2021 Aston Martin DBX SUV First Look: Price, Specs, and Every Detail
It’s Aston’s turn to showcase what it can do in the monstrously expensive SUV space.
Pick your cliché: The ship has sailed, the train has left the station, the horse has left the barn. Yes, Aston Martin is doing an SUV. So have Bentley, Rolls-Royce, Lamborghini, Maserati, and soon enough, Ferrari. OK, not McLaren—yet (it swears it never will, but so did Ferrari). Can we get over this already? Über-luxe and big-bucks crossovers like the 2021 Aston Martin DBX are here to stay, and based on what we've seen so far of the DBX up close and on paper, Aston won't be able to roll enough of them out of its brand spanking new factory in St. Athan, Wales, to satisfy demand.
"This is perhaps the most important car for us in a century insofar as it's our first venture outside of the traditional sports-car look," remarked Aston Martin's global CEO Andy Palmer at a special preview of the DBX prior to the 2019 U.S. Formula 1 Grand Prix in Austin, Texas.
For limited volume, high-end luxury marques like the 106-year-old Aston Martin, it's all about maintaining that aura of exclusivity, of building one fewer vehicle than demand warrants. That, and at slightly more than $190,000 to start—don't think for a minute customers will be ordering one at anywhere near that amount—the 2021 DBX already has a built in barrier to entry. Only the golden-heeled need apply.
A sizable chunk of that gold is being mined from China of course, and Aston decided to use the Guangzhou International Automobile Exhibition as the launching pad for the 2021 DBX as part of a larger global reveal. But despite that play to the Chinese market, it's a good bet that the U.S. is where most DBXs will roam, with deliveries for North America set to begin in the second half of next year.
After looking at the specs and hearing about its mission, the Aston Martin DBX will reside somewhere in the gray area between the likes of the über-luxury-swathed Rolls-Royce Cullinan and Bentley Bentayga and super-sport crossovers like the Lamborghini Urus and Porsche Cayenne Turbo. With a stated zero-to-60-mph time of 4.3 seconds and a top speed of 181 mph, it's not as fast as some and it doesn't have the highest terminal velocity, but it will hang with the best—thanks in large part to its specially tuned, 4.0-liter twin-turbo V-8 with 542 horsepower. And while it will be every bit the match of the Cullinan and Bentayga from an interior materials and fit and finish perspective, it also nods quite firmly to a sporting mission befitting Aston's legacy.
This isn't some badge-engineered, shared-platform vehicle, either. One of the most surprising things about the new Aston DBX is that it's a clean-sheet design from the ground up, which allowed the Aston engineering team more freedom to dictate how the DBX was developed. The body is put together using a bonded aluminum construction process similar to that of Aston's sports cars. The heavy use of aluminum (suspension mounts are also cast in the metal) aided in improving the DBX's overall rigidity and also helped keep the weight of the Aston crossover down to just south of 5,000 pounds all in.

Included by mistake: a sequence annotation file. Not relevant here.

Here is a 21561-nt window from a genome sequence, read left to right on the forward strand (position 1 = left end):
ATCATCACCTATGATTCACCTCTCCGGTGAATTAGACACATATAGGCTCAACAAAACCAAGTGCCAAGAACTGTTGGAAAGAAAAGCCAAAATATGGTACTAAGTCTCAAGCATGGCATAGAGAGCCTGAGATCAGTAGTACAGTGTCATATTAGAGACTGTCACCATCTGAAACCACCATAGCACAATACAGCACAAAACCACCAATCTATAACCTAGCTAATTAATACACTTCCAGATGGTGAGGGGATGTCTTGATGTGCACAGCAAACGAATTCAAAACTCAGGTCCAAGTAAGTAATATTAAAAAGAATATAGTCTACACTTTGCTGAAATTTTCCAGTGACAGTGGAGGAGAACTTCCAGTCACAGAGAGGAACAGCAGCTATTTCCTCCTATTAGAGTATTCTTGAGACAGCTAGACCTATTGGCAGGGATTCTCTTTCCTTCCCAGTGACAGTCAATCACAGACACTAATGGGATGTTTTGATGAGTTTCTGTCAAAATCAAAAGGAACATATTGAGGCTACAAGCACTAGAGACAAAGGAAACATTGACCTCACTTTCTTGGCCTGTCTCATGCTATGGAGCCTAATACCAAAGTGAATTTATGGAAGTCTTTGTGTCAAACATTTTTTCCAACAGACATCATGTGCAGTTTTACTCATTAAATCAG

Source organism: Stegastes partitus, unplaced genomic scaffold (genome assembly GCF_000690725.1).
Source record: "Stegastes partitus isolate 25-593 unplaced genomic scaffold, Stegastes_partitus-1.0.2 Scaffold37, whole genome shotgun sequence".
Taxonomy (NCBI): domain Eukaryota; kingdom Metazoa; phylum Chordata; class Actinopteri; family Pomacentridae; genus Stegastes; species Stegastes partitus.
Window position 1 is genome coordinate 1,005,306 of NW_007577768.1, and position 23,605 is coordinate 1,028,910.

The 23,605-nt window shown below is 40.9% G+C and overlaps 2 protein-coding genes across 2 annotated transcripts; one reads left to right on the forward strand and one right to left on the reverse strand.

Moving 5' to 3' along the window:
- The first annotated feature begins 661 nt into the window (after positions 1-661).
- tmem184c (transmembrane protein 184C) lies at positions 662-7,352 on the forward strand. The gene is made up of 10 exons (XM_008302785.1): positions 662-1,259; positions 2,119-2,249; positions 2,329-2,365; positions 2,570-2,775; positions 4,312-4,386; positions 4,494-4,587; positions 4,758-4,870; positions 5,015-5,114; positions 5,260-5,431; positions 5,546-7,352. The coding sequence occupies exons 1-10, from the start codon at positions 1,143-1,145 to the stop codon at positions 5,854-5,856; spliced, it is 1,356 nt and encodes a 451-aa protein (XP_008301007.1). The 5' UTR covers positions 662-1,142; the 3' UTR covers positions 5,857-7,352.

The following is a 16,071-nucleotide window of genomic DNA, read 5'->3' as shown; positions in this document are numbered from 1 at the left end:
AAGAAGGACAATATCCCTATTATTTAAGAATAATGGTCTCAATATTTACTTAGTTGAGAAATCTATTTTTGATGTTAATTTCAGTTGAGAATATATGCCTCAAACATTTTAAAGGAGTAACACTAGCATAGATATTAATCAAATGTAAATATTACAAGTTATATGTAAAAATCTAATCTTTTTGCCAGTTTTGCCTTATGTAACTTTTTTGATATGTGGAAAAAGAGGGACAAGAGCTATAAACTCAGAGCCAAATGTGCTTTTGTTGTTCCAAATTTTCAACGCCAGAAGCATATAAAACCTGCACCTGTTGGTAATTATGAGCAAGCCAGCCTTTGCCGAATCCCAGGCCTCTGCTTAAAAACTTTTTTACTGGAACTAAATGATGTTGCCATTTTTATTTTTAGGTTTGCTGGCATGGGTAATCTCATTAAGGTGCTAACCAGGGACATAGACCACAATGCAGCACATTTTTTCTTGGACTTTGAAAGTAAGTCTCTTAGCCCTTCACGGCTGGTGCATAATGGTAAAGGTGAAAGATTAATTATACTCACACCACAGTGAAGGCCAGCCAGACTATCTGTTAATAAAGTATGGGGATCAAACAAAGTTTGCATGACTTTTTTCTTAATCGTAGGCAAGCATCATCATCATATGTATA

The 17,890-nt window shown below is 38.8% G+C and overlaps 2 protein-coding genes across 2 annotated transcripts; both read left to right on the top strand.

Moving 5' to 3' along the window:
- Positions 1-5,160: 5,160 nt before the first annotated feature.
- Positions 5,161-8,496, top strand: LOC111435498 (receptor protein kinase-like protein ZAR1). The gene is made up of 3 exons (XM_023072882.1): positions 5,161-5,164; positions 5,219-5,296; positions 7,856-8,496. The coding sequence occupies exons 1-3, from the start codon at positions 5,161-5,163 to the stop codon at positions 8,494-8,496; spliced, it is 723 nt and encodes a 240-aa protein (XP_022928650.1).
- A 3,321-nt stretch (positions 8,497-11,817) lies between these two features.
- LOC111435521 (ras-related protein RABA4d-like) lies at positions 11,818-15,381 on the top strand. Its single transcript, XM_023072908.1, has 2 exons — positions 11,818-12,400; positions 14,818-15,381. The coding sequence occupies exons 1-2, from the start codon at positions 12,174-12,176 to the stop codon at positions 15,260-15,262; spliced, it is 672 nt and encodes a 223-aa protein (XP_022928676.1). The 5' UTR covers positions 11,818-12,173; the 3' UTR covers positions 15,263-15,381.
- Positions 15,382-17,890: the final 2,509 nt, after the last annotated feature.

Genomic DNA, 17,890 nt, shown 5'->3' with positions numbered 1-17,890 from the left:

As for the suspension bolted to those aluminum mountings, the bones of the setup are a double wishbone, split-link front, and multilink rear design. But as you'd expect, there are multiple other systems piled on top of that in an effort to further optimize the DBX's at the limit handling, off-road ability, and around-town usability.
The all-wheel-drive DBX utilizes electronically adjustable center and rear differentials that can optimize torque delivery from front to rear (up to 100 percent rear) or side to side using an electronic limited-slip differential depending on driving mode or road condition. What Aston calls a "triple volume" air suspension can raise the car 1.77 inches or lower it by 1.97 inches to aid entry and exit as well as help improve off-road driving angles. Fun fact: The DBX can ford up to 19.7 inches of water with the suspension at its highest setting.
But Aston is proudest of is what it calls eARC, an electronically controlled anti-roll system specially developed for the 2021 DBX. Essentially a replacement for traditional, physically mounted anti-roll bars, eARC, which is powered by a separate, 48-volt battery, is designed to help tighten or loosen the suspension depending on how you want to drive. You want cornering akin to a DB11, you got it thanks to eARC in its most aggressive setting. If you're loping around town to the mall, you can dial it back and it will help smooth out the choppy pavement to get you and your passengers there comfortably.
All of these systems work together to allow the driver to select from six different driving modes, including Sport and Sport+, of course, but also Terrain and Terrain+ for those times when you need a little more traction. Aston also has also added a hill-descent feature for those hearty few who may actually need it. Further aiding ride and handling are a sportier 14.4:1 steering ratio and three special Pirelli tire fitments. Summer P Zeros are standard, with Pirelli Scorpion Zero all seasons or winters available, sized 285/40 front and 325/35 rear and wrapped around 22-inch wheels.